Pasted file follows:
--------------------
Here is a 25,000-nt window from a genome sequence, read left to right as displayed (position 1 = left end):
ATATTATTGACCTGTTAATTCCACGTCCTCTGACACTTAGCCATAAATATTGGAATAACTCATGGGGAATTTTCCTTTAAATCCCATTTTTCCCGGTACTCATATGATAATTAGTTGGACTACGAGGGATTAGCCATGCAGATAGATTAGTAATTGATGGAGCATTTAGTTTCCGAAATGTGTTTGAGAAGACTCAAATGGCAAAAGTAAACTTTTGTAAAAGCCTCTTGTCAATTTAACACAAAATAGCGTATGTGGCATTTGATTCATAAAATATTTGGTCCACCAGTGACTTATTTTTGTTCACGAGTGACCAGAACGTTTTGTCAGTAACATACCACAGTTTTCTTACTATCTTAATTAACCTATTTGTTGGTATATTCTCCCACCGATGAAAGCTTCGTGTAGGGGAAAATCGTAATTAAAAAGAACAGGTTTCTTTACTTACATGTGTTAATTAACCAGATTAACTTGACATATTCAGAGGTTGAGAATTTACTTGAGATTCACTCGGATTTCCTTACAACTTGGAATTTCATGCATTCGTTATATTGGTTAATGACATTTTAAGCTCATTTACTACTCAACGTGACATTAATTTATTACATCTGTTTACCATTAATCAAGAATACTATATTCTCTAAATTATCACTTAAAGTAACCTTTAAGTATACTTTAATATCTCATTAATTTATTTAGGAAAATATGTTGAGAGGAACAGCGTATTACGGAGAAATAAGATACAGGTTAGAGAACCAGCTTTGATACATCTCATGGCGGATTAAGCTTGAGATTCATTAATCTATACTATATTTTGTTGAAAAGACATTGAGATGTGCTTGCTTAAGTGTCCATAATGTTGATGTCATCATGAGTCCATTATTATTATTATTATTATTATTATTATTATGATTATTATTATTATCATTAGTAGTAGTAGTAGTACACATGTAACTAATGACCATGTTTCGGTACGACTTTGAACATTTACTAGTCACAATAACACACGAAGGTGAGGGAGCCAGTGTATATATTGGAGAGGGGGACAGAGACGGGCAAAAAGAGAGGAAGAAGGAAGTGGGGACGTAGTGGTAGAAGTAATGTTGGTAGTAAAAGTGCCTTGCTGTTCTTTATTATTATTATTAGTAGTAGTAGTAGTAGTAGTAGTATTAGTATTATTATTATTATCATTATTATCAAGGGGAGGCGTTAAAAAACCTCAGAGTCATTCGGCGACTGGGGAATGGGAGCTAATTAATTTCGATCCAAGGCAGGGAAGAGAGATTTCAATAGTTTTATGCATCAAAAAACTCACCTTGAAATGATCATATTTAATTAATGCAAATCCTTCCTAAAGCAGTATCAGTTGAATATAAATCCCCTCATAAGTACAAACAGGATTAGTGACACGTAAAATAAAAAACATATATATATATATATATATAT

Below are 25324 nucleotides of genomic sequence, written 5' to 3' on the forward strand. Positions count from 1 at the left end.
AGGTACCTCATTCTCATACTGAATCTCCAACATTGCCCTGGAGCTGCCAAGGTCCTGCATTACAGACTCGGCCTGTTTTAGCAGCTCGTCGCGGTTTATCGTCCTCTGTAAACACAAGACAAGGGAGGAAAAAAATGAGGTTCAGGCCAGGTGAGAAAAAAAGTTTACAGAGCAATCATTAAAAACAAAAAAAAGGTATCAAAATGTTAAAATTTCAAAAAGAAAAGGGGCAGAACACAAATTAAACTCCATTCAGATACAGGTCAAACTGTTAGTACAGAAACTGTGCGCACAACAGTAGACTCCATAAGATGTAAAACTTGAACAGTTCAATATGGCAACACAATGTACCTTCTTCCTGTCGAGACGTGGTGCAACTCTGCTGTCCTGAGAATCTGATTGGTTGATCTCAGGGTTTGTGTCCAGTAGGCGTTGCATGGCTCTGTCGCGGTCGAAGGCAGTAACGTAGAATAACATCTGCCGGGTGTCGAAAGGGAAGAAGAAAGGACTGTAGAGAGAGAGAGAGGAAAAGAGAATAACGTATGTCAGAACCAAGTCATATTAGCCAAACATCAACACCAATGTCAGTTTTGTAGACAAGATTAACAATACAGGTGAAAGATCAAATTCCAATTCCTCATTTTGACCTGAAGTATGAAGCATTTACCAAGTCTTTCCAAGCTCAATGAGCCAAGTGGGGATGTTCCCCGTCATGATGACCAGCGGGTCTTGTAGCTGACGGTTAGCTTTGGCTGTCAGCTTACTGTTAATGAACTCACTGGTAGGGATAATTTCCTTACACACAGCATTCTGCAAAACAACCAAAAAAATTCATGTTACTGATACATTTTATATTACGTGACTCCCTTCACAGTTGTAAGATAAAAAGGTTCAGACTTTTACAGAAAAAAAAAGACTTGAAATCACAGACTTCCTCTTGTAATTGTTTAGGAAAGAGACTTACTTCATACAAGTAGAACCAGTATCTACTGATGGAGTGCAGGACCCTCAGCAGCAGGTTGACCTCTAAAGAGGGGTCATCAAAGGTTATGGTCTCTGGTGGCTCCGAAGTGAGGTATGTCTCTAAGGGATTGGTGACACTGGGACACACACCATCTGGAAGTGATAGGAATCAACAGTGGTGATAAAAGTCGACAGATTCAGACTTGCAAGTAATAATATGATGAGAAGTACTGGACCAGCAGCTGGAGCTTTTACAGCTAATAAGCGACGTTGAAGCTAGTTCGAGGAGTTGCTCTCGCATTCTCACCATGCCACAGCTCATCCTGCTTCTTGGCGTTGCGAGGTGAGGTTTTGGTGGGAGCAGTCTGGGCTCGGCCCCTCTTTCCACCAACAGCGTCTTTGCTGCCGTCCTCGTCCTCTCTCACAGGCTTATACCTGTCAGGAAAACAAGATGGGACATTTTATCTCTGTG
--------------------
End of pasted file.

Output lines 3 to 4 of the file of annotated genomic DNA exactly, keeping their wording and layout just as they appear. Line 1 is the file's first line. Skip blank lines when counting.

Below are 25324 nucleotides of genomic sequence, written 5' to 3' on the forward strand. Positions count from 1 at the left end.
AGGTACCTCATTCTCATACTGAATCTCCAACATTGCCCTGGAGCTGCCAAGGTCCTGCATTACAGACTCGGCCTGTTTTAGCAGCTCGTCGCGGTTTATCGTCCTCTGTAAACACAAGACAAGGGAGGAAAAAAATGAGGTTCAGGCCAGGTGAGAAAAAAAGTTTACAGAGCAATCATTAAAAACAAAAAAAAGGTATCAAAATGTTAAAATTTCAAAAAGAAAAGGGGCAGAACACAAATTAAACTCCATTCAGATACAGGTCAAACTGTTAGTACAGAAACTGTGCGCACAACAGTAGACTCCATAAGATGTAAAACTTGAACAGTTCAATATGGCAACACAATGTACCTTCTTCCTGTCGAGACGTGGTGCAACTCTGCTGTCCTGAGAATCTGATTGGTTGATCTCAGGGTTTGTGTCCAGTAGGCGTTGCATGGCTCTGTCGCGGTCGAAGGCAGTAACGTAGAATAACATCTGCCGGGTGTCGAAAGGGAAGAAGAAAGGACTGTAGAGAGAGAGAGAGGAAAAGAGAATAACGTATGTCAGAACCAAGTCATATTAGCCAAACATCAACACCAATGTCAGTTTTGTAGACAAGATTAACAATACAGGTGAAAGATCAAATTCCAATTCCTCATTTTGACCTGAAGTATGAAGCATTTACCAAGTCTTTCCAAGCTCAATGAGCCAAGTGGGGATGTTCCCCGTCATGATGACCAGCGGGTCTTGTAGCTGACGGTTAGCTTTGGCTGTCAGCTTACTGTTAATGAACTCACTGGTAGGGATAATTTCCTTACACACAGCATTCTGCAAAACAACCAAAAAAATTCATGTTACTGATACATTTTATATTACGTGACTCCCTTCACAGTTGTAAGATAAAAAGGTTCAGACTTTTACAGAAAAAAAAAGACTTGAAATCACAGACTTCCTCTTGTAATTGTTTAGGAAAGAGACTTACTTCATACAAGTAGAACCAGTATCTACTGATGGAGTGCAGGACCCTCAGCAGCAGGTTGACCTCTAAAGAGGGGTCATCAAAGGTTATGGTCTCTGGTGGCTCCGAAGTGAGGTATGTCTCTAAGGGATTGGTGACACTGGGACACACACCATCTGGAAGTGATAGGAATCAACAGTGGTGATAAAAGTCGACAGATTCAGACTTGCAAGTAATAATATGATGAGAAGTACTGGACCAGCAGCTGGAGCTTTTACAGCTAATAAGCGACGTTGAAGCTAGTTCGAGGAGTTGCTCTCGCATTCTCACCATGCCACAGCTCATCCTGCTTCTTGGCGTTGCGAGGTGAGGTTTTGGTGGGAGCAGTCTGGGCTCGGCCCCTCTTTCCACCAACAGCGTCTTTGCTGCCGTCCTCGTCCTCTCTCACAGGCTTATACCTGTCAGGAAAACAAGATGGGACATTTTATCTCTGTG